Cyber pirates have found easy prey in real estate brokers, title agents and estate attorneys. Their emails are a treasure trove of information about pending transactions involving large wire transfers. Real estate buyers, eager to close the deal, blindly trust the email they receive and the advisors with whom they correspond.
There are countless reports of home buyers who have wired their downpayment funds to cybercriminals posing as settlement agents, only to have the funds lost forever in the criminals’ offshore accounts.
Just one such example: earlier this year, in Montgomery County, Maryland, hackers stole between $100,000 and $200,000 from real estate buyers who were tricked into wiring payments to a hacker’s account. False wiring instructions were sent from what appeared to be the real estate professional’s email account.
In other cases, Internet criminals intercept unencrypted email messages to learn and change wiring instructions, phone numbers and other contact details. Once they access a real estate buyer’s information, they simply pose as an agent’s representative, call, and verbally provide new wiring instructions.
Easy cyber pirate silver. Hundreds of thousands of dollars per bounty.
But the real gold may be in recurring tech company invoices.
Many tech companies have long-term trusted suppliers who might not have all of the payment and audit controls in place. With a little research, a few spoofed (faked) emails, and some PDF editor skills, cyber criminals are finding gold by sending fake invoices to tech companies that set up recurring payments that in fact go to Internet criminal accounts. These work – for a period of time.
Recently, the US Justice Department charged a Lithuanian man with stealing $100 million from Facebook and Google by using a simple process of creating fake invoices and sending them to the payments team from an email that appeared to be coming from the tech giants’ suppliers.
Facebook and Google may have enough money that they don’t notice when $100 million goes missing for over a year….But for most of us, losing tens of thousands of dollars from fake invoices, or hundreds of thousands of dollars and a new home from fake wiring instructions has serious consequences.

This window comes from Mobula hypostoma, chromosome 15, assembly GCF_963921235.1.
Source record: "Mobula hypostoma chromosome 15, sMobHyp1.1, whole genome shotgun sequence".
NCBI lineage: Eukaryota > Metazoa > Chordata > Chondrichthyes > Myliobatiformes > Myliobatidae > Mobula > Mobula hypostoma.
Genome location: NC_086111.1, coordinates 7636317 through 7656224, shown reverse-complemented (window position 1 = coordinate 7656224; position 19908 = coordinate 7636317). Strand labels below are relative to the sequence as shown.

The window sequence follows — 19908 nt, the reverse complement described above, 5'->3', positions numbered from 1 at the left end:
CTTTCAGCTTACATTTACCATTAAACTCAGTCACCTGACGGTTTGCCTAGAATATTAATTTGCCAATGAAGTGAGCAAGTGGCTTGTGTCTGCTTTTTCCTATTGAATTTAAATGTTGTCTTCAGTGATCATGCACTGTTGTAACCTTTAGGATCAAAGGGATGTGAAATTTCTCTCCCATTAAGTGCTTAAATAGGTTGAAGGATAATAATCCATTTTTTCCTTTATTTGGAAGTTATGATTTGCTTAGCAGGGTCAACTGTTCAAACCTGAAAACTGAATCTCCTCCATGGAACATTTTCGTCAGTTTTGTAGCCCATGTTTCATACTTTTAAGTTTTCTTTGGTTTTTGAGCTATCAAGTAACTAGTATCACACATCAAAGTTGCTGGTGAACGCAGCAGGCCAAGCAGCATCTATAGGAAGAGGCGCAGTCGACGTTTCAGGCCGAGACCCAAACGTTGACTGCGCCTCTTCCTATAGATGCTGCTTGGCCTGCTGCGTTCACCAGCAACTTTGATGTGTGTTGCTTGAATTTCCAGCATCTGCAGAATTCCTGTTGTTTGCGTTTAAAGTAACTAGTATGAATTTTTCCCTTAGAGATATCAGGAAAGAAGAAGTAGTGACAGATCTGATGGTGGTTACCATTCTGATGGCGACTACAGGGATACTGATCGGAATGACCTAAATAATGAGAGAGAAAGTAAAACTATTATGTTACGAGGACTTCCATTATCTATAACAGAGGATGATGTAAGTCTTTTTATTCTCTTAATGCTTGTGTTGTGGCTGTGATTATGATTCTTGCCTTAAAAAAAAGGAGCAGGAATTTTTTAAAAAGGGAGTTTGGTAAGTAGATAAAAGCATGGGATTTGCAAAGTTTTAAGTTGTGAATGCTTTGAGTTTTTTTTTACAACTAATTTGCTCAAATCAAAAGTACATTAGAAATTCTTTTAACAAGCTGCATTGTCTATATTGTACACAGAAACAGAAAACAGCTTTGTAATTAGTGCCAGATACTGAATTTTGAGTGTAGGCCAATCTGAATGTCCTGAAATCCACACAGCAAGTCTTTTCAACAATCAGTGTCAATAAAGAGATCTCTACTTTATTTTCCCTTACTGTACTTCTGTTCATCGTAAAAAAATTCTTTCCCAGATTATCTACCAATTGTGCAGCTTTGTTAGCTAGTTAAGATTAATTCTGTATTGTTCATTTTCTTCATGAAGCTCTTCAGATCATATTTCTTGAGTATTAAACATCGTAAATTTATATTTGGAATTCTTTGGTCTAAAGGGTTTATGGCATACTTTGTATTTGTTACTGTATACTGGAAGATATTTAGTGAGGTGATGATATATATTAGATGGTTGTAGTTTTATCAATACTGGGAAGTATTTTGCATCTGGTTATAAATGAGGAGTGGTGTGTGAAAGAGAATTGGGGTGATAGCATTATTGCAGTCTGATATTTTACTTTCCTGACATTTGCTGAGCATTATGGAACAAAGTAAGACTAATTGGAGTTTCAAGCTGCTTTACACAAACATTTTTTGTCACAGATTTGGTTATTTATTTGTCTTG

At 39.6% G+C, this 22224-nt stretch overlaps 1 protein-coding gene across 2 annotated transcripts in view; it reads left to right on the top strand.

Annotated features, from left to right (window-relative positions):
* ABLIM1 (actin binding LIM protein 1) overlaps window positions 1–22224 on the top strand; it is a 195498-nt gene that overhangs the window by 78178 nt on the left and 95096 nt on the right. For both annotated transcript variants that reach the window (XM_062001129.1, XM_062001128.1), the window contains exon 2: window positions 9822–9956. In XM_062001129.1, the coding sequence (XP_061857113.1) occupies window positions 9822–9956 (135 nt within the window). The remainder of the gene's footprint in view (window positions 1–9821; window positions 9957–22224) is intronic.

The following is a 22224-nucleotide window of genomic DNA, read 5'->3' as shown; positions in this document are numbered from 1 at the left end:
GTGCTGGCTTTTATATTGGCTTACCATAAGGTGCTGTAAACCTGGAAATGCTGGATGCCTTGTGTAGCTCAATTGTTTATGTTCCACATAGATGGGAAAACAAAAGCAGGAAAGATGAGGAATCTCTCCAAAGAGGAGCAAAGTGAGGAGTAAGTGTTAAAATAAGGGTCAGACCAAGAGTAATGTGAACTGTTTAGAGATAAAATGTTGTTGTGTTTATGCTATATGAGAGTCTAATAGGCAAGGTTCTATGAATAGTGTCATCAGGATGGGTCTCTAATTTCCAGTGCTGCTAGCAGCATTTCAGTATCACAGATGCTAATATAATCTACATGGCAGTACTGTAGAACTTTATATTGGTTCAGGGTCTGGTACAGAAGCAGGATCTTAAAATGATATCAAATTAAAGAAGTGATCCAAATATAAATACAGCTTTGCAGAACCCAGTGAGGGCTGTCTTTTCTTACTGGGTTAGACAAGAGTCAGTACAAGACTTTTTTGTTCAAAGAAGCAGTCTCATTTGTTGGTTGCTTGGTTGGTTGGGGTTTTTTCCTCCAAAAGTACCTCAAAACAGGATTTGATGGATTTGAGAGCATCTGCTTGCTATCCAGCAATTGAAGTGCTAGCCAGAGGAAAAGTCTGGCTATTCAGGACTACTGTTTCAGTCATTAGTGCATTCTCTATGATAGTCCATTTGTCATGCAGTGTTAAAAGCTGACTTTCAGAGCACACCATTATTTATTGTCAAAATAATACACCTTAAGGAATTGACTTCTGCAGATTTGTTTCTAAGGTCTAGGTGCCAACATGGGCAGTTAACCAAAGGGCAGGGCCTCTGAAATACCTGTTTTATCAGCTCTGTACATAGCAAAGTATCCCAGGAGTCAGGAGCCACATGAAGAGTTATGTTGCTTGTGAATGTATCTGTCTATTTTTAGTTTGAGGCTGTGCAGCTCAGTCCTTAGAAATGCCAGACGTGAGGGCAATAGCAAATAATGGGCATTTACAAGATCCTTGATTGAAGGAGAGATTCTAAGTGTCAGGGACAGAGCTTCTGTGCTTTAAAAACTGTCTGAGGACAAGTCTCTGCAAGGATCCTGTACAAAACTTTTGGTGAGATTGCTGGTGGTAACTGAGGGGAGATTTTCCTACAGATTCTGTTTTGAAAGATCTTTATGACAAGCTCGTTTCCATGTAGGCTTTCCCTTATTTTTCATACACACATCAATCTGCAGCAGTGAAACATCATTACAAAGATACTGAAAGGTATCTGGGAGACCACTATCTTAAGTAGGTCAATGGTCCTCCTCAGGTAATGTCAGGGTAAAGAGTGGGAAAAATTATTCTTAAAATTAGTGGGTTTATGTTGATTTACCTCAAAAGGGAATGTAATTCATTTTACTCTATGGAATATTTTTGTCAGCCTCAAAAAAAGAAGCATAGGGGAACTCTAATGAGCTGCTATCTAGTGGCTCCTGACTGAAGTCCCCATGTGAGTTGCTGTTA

Small and medium-sized real estate firms and other businesses need protection from the recent wave of business email compromise (BEC) or “spear phishing” attacks involving “imposter emails” that lure real estate and accounting professionals into wiring funds to fraudsters. RPost’s 2017 end user survey reports 22% of respondents know someone who had been a victim of BEC imposter email. According to the FBI’s Internet Crime Complaint Center (IC3), “the BEC scam continues to grow, evolve, and target businesses of all sizes. Since January 2015, there has been a 1,300 percent increase in identified exposed losses, now totaling over $3 billion.”
Certainly in some industry sectors such as real estate, estate law, accounting, financial advisory – or in some job functions such as billing, finance and HR, simple tools to encrypt email, or to detect imposter email seem reasonable to have.
Among RMail users in the real estate, title insurance, and mortgage sectors, 75% are actively using RMail encryption. Many are upgrading to add RMail “anti-whaling” imposter email protection. RMail services enable thousands of real estate professionals to streamline real estate transactions, eliminate significant closing costs associated with paper-based delivery, speed closing, and protect against compliance penalties and cyberfraud.
RMail is now endorsed by the Real Estate Service Providers Council (RESPRO) as the Association’s “Top Choice for Cybersecurity and Compliance” in the real estate industry.
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